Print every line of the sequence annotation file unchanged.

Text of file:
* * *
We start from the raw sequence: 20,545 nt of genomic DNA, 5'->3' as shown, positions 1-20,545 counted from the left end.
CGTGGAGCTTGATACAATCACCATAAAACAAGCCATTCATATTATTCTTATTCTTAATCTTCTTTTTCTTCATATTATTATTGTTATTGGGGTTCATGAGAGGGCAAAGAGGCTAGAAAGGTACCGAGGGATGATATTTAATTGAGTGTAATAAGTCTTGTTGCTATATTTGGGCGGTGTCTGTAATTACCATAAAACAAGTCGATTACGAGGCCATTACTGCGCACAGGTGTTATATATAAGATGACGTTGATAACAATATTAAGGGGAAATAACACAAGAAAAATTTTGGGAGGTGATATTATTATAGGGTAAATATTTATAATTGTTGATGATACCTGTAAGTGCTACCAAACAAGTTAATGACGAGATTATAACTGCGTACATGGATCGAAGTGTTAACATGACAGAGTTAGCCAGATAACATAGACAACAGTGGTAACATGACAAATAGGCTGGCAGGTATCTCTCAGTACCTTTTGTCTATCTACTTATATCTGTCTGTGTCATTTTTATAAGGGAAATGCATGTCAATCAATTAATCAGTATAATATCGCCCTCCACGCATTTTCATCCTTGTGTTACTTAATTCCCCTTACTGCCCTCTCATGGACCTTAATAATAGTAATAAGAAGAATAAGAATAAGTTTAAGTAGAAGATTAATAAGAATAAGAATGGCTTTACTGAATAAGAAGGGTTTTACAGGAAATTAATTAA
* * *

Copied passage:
We start from the raw sequence: 20,545 nt of genomic DNA, 5'->3' as shown, positions 1-20,545 counted from the left end.
CGTGGAGCTTGATACAATCACCATAAAACAAGCCATTCATATTATTCTTATTCTTAATCTTCTTTTTCTTCATATTATTATTGTTATTGGGGTTCATGAGAGGGCAAAGAGGCTAGAAAGGTACCGAGGGATGATATTTAATTGAGTGTAATAAGTCTTGTTGCTATATTTGGGCGGTGTCTGTAATTACCATAAAACAAGTCGATTACGAGGCCATTACTGCGCACAGGTGTTATATATAAGATGACGTTGATAACAATATTAAGGGGAAATAACACAAGAAAAATTTTGGGAGGTGATATTATTATAGGGTAAATATTTATAATTGTTGATGATACCTGTAAGTGCTACCAAACAAGTTAATGACGAGATTATAACTGCGTACATGGATCGAAGTGTTAACATGACAGAGTTAGCCAGATAACATAGACAACAGTGGTAACATGACAAATAGGCTGGCAGGTATCTCTCAGTACCTTTTGTCTATCTACTTATATCTGTCTGTGTCATTTTTATAAGGGAAATGCATGTCAATCAATTAATCAGTATAATATCGCCCTCCACGCATTTTCATCCTTGTGTTACTTAATTCCCCTTACTGCCCTCTCATGGACCTTAATAATAGTAATAAGAAGAATAAGAATAAGTTTAAGTAGAAGATTAATAAGAATAAGAATGGCTTTACTGAATAAGAAGGGTTTTACAGGAAATTAATTAA